Back in the early-to-mid ’80s, per­son­al com­put­ing was find­ing it’s way. Desktop com­puters were becom­ing more vis­ible in smal­ler busi­nesses, but the work of com­put­ing still had to be done at the work­place. Port­able com­puters were really just shrunken down desktops — they were called lug­gables at the time. Then came the revolu­tion, as they say. 

My first glimpse of the new wave of port­able com­puters was not the Radio Shack (Tandy) TRS-80 Mod­el 100, but rather the NEC PC-8201a — a sib­ling to the Mod­el 100 (and the Oliv­etti M‑10). All were made by Kyo­cera of Japan and based on the Kyo­cera Kyotron­ics KC-85. But the 8201a was the first port­able I used that was actu­ally a reas­on­ably com­pet­ent com­puter for it’s time. 

Radio Shack TRS-80 Mod­el 100
Kyo­cera Keytronic-85

Oliv­etti M‑10

Cost­ing about $1,000 ($2,600 in 2021) USD for a 24K mod­el (yes, K as in kilo­byte), it was a sol­id mobile com­put­ing plat­form with simple text edit­ing, built-in tele­com­mu­nic­a­tions, and the BASIC pro­gram­ming lan­guage; sup­posedly the last iter­a­tion of BASIC that Bill Gates worked on before he went on to do oth­er things. 

Add a cas­sette record­er to your ensemble, and you could save your doc­u­ments to tape, or load in oth­er fin­an­cial ana­lys­is and cal­cu­la­tion pro­grams. Plug it into a modem and you could dial in to Com­puServe or GEnie, or a BBS (Bul­let­in Board Sys­tem) and be charged by the minute for your online social media (we did­n’t call it that back then) or gam­ing activity.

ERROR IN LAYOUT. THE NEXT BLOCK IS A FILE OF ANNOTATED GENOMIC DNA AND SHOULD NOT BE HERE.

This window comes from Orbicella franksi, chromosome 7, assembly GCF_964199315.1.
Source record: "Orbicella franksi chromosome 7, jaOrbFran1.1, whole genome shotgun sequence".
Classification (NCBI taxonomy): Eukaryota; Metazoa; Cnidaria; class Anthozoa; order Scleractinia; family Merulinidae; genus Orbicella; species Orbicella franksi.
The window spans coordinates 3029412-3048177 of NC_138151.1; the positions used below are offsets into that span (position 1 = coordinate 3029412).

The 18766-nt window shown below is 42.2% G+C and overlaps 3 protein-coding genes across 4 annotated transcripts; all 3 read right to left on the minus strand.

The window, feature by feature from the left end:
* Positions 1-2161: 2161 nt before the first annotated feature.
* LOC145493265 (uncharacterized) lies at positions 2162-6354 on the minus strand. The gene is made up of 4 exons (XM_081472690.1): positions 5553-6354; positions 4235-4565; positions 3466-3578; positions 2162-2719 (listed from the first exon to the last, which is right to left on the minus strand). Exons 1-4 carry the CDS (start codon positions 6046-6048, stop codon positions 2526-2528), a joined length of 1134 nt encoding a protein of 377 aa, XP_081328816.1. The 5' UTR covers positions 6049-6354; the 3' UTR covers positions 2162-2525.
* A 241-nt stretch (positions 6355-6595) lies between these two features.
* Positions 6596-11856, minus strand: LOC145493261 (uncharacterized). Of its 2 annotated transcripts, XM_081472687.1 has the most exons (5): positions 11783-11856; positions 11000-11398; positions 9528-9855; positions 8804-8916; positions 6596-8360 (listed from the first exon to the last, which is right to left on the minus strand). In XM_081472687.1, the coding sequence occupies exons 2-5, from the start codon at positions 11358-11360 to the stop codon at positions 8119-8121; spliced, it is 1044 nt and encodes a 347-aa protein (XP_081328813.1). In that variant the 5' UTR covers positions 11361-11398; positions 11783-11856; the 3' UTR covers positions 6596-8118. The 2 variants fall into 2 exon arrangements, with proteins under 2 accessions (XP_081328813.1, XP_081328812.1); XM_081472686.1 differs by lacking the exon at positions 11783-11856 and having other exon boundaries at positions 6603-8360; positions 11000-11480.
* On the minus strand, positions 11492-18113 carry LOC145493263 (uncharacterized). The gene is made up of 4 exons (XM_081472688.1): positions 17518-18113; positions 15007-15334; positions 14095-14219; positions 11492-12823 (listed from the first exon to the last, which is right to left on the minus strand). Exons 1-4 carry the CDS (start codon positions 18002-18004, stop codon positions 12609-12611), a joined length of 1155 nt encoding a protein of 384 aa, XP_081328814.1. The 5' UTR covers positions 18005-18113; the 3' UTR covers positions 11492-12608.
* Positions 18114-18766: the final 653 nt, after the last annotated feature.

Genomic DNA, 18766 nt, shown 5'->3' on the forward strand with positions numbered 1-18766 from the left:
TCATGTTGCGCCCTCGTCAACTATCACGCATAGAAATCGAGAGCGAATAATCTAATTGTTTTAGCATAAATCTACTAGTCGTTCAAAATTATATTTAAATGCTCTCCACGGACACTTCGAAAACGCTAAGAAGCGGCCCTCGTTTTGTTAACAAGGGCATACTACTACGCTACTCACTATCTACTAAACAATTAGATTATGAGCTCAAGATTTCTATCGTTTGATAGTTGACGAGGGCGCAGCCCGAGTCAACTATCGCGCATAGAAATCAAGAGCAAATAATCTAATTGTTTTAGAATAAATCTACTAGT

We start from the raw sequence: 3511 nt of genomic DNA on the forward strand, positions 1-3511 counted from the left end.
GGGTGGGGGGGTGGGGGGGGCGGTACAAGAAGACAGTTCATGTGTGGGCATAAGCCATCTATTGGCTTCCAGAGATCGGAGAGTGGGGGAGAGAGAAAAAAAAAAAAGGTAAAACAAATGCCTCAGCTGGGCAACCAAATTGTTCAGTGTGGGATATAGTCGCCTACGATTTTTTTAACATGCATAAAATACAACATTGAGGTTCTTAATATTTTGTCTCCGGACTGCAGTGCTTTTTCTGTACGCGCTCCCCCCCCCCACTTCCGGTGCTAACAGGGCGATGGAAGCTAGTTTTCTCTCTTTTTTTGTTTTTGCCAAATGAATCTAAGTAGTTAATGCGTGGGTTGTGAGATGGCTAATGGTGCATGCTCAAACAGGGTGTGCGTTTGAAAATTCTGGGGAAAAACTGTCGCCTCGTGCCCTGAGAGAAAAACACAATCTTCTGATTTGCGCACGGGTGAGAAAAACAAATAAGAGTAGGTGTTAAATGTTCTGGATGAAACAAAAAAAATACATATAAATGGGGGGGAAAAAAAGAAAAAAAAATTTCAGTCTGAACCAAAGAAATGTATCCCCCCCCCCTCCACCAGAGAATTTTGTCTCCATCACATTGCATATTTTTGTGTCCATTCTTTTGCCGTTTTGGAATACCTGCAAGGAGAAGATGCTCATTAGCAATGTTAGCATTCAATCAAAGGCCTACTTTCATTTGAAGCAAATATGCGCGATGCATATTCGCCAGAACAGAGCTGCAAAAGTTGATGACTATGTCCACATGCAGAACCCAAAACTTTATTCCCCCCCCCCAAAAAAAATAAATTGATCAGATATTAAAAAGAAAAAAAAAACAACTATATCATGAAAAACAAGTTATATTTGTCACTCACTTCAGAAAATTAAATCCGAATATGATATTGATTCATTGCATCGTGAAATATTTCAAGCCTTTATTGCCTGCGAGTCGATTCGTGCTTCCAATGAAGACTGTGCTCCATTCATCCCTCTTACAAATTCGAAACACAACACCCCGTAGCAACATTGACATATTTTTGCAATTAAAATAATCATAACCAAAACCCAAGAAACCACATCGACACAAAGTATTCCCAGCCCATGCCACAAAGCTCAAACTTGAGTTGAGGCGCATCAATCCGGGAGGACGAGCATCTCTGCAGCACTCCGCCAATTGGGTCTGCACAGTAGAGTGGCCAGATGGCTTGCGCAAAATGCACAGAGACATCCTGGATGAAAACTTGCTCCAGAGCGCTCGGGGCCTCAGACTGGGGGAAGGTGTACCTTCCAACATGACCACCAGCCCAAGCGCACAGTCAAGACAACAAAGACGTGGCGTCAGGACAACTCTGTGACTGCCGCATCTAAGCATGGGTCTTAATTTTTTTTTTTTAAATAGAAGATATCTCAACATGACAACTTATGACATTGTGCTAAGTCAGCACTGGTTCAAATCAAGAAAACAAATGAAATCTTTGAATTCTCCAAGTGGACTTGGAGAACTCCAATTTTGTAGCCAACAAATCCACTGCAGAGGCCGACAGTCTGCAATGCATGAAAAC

Fast Forward — about 40 years

Per­haps I’m get­ting to that age where the past begins to devel­op a rich, warm glow. I dis­covered that you could still find these port­able com­put­ing pion­eers avail­able for a mod­est sum on Ebay. And with my recent interest in IoT (Inter­net of Things) devices, and micro­con­trol­lers (Ardu­ino, Rasp­berry Pi), it seemed like this could be an inter­est­ing way to pass some Pan­dem­ic time. 

I found one for a reas­on­able price and a few weeks later was the happy own­er of the little unit in the image at the top of this story. 

They’re really simple (by today’s stand­ards) little devices. After unwrap­ping it and wait­ing for it to warm up — it was delivered on a ‑15c day so I thought I’d give the elec­tron­ics time to clear any con­dens­a­tion — I flipped the power switch. And noth­ing happened.

To be expec­ted actu­ally. The Ebay seller had used an extern­al power sup­ply to test it, so I had to cobble one togeth­er myself to actu­ally get it run­ning. 5xAA alkaline bat­ter­ies and a salvaged bat­tery hold­er from one of my Ardu­ino pro­jects got me the power I needed to turn it on. Instant grat­i­fic­a­tion! It worked, no smoke leaked out.

Testing and next steps

I put it through a quick test, loaded basic, ran a ‘Hello World’ pro­gram, made it beep, typed on all the keys, and gave it a good visu­al inspection. 

Since the unit did­n’t power up without an extern­al power source, I knew I’d be tak­ing apart the remov­able, rechargeable NiCad bat­tery pack. So I did that next.

As expec­ted, the pack was shot. Cor­ro­sion had crept across the cir­cuit board and the bat­tery pack did­n’t look good. I was going to have to rebuild that pack and cir­cuit board if I wanted to use rechargeable in it. Excel­lent, an excuse to research! 

After determ­in­ing the state of the bat­tery pack, I built a list of things to do, and star­ted check­ing them off. I’ll leave the list below, but the details, well those are words for anoth­er blog post.

By Brad Grier geek.hack

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